FIG. 6 is a block diagram of the RGB read address generator 26 shown in FIG. 3. The RGB read address generator 26 includes comparators (COMP) 28-30, selectors (SEL) 31, 32 and 34, a flip-flop (FF) 33, an adder (ADD) 35 and a row/column multiplexer (MUX) 36. The comparator 28 compares the horizontal synchronizing signal count value CNTH generated by the display synchronizing signal generator 15 shown in FIG. 4 with data HDS and HDE indicating a horizontal display range which is predetermined in accordance with the specified display mode and stored in the register 16. Then, the comparator 28 generates a horizontal display range setting signal.

FIG. 7A shows the horizontal synchronizing signal HSYNC and the horizontal display range setting signal output by the comparator 28. The registered data HDS associated with the pulse of the HSYNC indicates the starting position of the horizontal display, and the registered data HDE associated therewith indicates the ending position thereof.

The comparator 29 compares the vertical synchronizing signal CNTV generated by the display synchronizing signal generator 15 shown in FIG. 4 with data VDS and VDE indicating a vertical display range which is predetermined in accordance with the specified display mode and stored in the register 16. Then, the comparator 29 generates a vertical display range setting signal.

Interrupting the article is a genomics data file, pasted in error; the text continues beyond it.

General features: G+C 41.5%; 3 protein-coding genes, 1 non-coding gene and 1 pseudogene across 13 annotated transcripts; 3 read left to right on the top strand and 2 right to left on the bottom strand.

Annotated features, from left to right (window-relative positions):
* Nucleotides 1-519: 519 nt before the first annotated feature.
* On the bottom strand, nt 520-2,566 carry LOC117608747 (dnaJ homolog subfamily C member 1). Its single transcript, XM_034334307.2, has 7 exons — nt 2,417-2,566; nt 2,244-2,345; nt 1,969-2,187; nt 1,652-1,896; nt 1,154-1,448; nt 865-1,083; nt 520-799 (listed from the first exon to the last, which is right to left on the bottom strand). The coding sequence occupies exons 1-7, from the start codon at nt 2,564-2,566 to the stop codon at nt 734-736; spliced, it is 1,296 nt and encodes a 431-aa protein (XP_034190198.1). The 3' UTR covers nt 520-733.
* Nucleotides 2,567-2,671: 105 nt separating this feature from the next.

FIG. 7B shows the vertical synchronizing signal VSYNC and the vertical display range setting signal output by the comparator 29. With respect to the data VST1 and VST2 also shown in FIG. 5B, the data VDS and VDE is defined. More particularly the data VDS indicates the starting position of the vertical display, and the data VDE indicates the ending position thereof.

The comparator 30 shown in FIG. 6 receives the count value CNTH, the horizontal and vertical display range setting signals, and predetermined registered data registered in the register 16. Examples of the registered data are the aforementioned HST and VST, and data relating to a zooming process. The comparator 30 generates a horizontal timing signal HTMING, a vertical timing signal VTMING, a field indicating signal FIELD 0, and an access timing signal. The selector 31 selects the signals output by the comparator 30 in a predetermined manner, and applies a selected signal to the selector 32.

The selector 32 performs a selecting operation on data FA, FO and LO registered in the register 16 in accordance with the timing specified by the selected signal from the selector 31.

FIGS. 9A and 9B show planes formed in the VRAM 13. Two fields (field #0 and field #1) respectively shown in FIGS. 9A and 9B are formed in an interlace mode. The registered data FA indicates the frame beginning address, and the registered data FO indicates a field-to-field address offset. Further, the registered data LO indicates a line-to-line address offset. Field #0 is formed by the registered data FA and LO, and field #1 is formed by the registered data FA, FO and LO. When one picture plane is formed by one field, the registered data FA and LO are used.